Marcia Fluer made a major mark on local TV news. One of the first female anchors in this market, she co-hosted WCCO's highly regarded "Newsday" program and was inducted into the Pavek Museum Broadcasting Hall of Fame in 2003.

But Fluer never set out to become a broadcaster at all. The native of Toledo, Ohio, studied theater at Northwestern. "It was my first passion," she said, "but you have to live." So to pay the bills, she became an English teacher and did theater on the side.

She met her husband, actor Phil Ross, when they were cast opposite each other in "South Pacific." "She was Nellie and I was Emile," said Ross.

After they married in 1968, Fluer and Ross formed a singing group with another couple and performed in Twin Cities clubs.

"Then I got into the real showbiz: television news," Fluer said.

It was a serendipitous start. The singing group, which was disbanding, did a "breakup show" that was broadcast on local TV. "A guy told me they were looking for a 'token female' in the newsroom at Channel 5. He thought I'd be good at it," Fluer recalled.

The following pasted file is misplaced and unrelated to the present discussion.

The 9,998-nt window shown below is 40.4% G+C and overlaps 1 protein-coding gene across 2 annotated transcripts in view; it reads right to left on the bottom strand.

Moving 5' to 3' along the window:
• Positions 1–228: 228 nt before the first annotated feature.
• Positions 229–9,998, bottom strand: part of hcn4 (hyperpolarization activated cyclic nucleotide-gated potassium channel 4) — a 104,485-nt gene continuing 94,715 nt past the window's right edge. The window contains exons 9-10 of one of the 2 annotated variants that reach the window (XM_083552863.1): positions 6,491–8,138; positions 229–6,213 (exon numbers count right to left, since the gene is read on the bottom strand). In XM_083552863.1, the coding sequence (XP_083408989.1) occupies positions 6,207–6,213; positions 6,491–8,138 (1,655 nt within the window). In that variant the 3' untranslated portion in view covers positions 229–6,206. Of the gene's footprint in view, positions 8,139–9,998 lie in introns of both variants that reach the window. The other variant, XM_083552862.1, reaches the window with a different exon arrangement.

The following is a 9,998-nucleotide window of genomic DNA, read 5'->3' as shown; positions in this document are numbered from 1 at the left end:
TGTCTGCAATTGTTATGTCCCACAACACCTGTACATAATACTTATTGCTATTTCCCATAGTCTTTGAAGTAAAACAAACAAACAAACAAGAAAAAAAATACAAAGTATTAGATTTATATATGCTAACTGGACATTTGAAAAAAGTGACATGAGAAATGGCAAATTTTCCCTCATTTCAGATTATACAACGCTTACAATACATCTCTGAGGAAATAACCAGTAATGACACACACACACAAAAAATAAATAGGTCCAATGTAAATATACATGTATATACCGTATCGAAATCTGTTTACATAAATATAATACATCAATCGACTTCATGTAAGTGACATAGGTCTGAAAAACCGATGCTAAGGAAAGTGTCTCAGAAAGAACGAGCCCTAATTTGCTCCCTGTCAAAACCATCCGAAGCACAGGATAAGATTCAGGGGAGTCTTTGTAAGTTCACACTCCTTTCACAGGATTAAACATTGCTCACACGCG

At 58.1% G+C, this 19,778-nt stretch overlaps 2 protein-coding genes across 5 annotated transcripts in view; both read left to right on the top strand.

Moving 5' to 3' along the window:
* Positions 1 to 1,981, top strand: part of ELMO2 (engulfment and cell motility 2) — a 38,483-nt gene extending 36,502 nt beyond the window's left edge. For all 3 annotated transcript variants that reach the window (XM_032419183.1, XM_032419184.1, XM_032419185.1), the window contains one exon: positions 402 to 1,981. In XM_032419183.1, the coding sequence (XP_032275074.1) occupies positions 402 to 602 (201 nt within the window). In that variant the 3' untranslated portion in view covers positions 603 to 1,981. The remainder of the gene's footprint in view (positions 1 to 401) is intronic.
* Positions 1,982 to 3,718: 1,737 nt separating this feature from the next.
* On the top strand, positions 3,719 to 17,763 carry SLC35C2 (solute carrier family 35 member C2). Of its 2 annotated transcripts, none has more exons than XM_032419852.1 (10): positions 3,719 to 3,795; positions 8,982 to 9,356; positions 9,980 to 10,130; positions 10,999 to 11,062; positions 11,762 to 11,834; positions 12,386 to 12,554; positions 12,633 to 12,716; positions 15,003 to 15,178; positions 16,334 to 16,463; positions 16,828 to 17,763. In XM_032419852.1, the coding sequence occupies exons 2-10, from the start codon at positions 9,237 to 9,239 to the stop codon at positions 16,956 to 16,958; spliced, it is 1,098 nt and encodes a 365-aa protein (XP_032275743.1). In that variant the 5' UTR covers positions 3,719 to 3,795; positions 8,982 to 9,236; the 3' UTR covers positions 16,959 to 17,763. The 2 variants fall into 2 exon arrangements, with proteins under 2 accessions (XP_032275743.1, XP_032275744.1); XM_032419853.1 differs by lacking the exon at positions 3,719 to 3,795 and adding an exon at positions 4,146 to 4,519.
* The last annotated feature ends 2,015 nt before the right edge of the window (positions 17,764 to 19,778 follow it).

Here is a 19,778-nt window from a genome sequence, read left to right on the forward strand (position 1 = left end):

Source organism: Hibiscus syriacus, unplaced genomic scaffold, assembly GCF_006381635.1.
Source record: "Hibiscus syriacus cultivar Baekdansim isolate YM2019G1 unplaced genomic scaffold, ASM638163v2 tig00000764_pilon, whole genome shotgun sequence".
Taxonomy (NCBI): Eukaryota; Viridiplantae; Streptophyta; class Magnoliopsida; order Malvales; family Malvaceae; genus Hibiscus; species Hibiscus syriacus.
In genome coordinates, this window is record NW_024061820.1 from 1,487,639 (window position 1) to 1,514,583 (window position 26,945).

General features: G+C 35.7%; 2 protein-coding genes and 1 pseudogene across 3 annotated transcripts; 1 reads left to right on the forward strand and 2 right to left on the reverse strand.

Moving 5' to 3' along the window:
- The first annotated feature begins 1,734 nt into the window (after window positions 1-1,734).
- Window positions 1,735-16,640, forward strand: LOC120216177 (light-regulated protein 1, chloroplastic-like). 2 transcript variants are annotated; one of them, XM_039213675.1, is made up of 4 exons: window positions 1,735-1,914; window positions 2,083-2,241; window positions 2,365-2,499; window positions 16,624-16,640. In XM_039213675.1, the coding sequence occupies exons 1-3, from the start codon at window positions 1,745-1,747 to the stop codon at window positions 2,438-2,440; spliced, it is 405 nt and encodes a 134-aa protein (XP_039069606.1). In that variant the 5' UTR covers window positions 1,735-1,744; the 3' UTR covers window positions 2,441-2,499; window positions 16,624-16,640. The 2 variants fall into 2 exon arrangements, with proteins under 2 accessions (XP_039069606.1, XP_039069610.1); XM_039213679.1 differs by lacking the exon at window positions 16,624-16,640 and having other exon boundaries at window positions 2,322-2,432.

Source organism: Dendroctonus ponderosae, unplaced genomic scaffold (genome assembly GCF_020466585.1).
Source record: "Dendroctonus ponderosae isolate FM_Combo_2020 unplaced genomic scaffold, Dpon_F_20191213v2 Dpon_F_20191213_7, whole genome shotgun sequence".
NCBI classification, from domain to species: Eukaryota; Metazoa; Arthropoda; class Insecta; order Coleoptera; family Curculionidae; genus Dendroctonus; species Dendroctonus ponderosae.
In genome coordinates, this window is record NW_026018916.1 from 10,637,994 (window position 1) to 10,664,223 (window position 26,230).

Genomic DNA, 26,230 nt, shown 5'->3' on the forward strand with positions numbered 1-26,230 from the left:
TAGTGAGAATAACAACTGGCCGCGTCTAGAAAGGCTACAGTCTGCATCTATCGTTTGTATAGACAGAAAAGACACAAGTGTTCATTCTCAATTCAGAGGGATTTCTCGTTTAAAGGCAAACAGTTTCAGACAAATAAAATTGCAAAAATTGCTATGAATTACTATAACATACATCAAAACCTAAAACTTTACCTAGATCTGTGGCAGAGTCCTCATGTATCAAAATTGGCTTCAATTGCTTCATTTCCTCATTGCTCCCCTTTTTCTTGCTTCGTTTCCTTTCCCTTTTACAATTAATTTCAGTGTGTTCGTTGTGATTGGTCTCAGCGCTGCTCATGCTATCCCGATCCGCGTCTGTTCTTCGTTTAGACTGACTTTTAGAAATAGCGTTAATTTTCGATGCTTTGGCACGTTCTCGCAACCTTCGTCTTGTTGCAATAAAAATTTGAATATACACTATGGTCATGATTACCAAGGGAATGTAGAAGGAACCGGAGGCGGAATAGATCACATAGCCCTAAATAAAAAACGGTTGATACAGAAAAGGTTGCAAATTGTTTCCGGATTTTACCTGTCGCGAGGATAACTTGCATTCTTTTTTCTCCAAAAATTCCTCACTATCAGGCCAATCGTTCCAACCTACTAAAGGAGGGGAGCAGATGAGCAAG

She applied, and was hired as an entertainment reporter. It was 1972, "the Watergate summer," she recalled, and she was soon enlisted to help with hard news. "I covered a couple of important stories, and it kicked off my television career," she said.

One memorable assignment was a local VFW convention at which Spiro Agnew and Julie Nixon Eisenhower were appearing. "It was two women and 5,000 guys," Fluer recalled. Comedian George Jessel grabbed her and kissed her, on camera.

That wasn't her only brush with sexism during the "Ron Burgundy" era of TV news. As a female journalist, "we weren't allowed to travel" for stories, she recalled. "We were told the wives of the photographers would get jealous."

Fluer also was informed that she had "the wrong mouth" for TV. "My smile was crooked," she said.

But she persevered, becoming a political correspondent, general-assignment reporter and weekend anchor, before jumping to WCCO.

Fluer considered her reporting an extension of her career in education. "You're a history teacher," she said.

And when she watches TV news today, she can't help wishing more journalists thought the same. "They say things without reading yesterday's news," she said. They mispronounce words and use incorrect grammar. "Please use objective case after a preposition," she said, with a laugh. "I scream at the television all the time. I'm turning into an old crank."